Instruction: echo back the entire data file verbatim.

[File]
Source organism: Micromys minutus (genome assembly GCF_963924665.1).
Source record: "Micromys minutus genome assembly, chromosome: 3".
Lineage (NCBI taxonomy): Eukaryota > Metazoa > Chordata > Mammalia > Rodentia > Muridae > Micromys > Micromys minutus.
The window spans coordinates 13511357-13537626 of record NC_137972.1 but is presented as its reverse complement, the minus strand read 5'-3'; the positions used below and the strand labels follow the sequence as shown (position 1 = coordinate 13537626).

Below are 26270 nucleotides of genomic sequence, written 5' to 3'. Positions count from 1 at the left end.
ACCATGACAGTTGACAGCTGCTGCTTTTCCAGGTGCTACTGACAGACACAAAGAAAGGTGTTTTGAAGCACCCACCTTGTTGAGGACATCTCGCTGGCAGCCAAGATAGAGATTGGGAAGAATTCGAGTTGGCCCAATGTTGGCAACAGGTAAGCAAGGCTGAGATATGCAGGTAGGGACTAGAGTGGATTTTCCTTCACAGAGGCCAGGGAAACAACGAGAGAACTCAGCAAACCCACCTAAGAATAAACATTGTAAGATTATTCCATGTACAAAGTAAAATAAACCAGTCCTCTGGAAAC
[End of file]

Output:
Source organism: Micromys minutus (genome assembly GCF_963924665.1).
Source record: "Micromys minutus genome assembly, chromosome: 3".
Lineage (NCBI taxonomy): Eukaryota > Metazoa > Chordata > Mammalia > Rodentia > Muridae > Micromys > Micromys minutus.
The window spans coordinates 13511357-13537626 of record NC_137972.1 but is presented as its reverse complement, the minus strand read 5'-3'; the positions used below and the strand labels follow the sequence as shown (position 1 = coordinate 13537626).

Below are 26270 nucleotides of genomic sequence, written 5' to 3'. Positions count from 1 at the left end.
ACCATGACAGTTGACAGCTGCTGCTTTTCCAGGTGCTACTGACAGACACAAAGAAAGGTGTTTTGAAGCACCCACCTTGTTGAGGACATCTCGCTGGCAGCCAAGATAGAGATTGGGAAGAATTCGAGTTGGCCCAATGTTGGCAACAGGTAAGCAAGGCTGAGATATGCAGGTAGGGACTAGAGTGGATTTTCCTTCACAGAGGCCAGGGAAACAACGAGAGAACTCAGCAAACCCACCTAAGAATAAACATTGTAAGATTATTCCATGTACAAAGTAAAATAAACCAGTCCTCTGGAAAC